WASHINGTON — In a first-ever webcast meeting of the Federal Reserve Board Thursday, its members voted unanimously in favor of a proposed rule that would limit debit-card interchange fees.
Directed by Congress in the financial reform legislation that passed this year to ensure that debit-card interchange fees are "reasonable and proportional" to the costs incurred by issuers, the Board suggested two alternatives, one of which would allow issuers a "safe harbor" interchange fee of 7 cents per transaction, based on the median actual cost, while the other would cap debit-interchange at 12 cents per transaction.
"The Federal Reserve Board of Governors' proposal demonstrates real progress toward a achieving a reasonable goal and having parity between checks and debit cards," said Leslie G. Sarasin, president and chief executive officer, Food Marketing Institute, Arlington, Va. "Anything that can be done to take excessive costs out of grocery purchases is good for the consumer."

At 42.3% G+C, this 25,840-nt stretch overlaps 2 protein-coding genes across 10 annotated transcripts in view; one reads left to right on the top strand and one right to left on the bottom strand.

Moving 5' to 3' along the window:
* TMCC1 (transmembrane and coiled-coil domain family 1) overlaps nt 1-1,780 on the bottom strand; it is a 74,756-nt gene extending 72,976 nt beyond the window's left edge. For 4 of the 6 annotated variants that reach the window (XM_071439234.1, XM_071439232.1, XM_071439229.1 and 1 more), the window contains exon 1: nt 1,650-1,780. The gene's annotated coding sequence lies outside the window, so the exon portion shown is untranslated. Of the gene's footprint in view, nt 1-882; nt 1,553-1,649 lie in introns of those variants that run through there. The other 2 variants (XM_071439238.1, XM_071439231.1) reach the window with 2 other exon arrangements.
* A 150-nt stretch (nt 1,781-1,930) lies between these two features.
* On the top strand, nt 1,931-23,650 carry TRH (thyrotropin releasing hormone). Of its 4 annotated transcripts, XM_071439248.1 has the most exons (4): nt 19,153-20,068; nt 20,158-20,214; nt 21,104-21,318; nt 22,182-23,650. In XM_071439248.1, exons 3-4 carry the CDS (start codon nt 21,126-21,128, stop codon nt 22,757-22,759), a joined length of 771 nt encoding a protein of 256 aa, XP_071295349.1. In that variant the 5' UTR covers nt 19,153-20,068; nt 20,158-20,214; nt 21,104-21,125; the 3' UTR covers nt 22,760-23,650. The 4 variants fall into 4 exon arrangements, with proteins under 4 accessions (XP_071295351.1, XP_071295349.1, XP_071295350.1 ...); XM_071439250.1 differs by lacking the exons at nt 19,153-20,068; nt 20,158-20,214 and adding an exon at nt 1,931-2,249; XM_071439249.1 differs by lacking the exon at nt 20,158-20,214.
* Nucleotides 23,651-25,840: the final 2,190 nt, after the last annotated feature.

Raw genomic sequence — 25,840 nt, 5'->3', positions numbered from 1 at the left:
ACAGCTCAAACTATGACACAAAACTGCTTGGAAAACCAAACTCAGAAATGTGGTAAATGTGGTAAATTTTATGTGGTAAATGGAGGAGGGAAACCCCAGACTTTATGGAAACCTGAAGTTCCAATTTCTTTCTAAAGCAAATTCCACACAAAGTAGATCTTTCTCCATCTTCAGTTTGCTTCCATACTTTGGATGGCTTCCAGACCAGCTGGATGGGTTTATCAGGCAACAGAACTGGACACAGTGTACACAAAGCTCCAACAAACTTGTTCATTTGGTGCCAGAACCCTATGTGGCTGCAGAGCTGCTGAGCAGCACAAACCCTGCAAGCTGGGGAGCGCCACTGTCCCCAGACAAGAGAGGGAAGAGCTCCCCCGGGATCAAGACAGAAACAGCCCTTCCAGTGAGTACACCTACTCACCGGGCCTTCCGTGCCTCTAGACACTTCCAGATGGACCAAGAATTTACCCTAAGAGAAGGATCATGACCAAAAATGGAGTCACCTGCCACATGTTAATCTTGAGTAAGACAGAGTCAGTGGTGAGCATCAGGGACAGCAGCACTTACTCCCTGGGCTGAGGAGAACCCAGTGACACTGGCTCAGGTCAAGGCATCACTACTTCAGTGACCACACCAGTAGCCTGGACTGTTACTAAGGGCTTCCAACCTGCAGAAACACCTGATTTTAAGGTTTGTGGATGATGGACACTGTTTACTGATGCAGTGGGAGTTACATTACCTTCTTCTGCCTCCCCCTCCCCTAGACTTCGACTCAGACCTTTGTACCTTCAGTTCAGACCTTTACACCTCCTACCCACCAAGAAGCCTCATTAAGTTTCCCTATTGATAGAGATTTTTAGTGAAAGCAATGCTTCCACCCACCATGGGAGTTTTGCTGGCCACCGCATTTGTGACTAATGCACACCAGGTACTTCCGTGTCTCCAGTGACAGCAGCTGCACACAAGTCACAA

In a prepared statement, Peter J. Larkin, president and chief executive officer, National Grocers Association, said NGA "strongly believes there should be no swipe fees on debit transactions similar to the way checks are treated today."
"However, the Federal Reserve has taken an important step to fulfill Congress' intent to reform debit swipe fees this year."
The proposed rule is open for public comment until Feb. 22.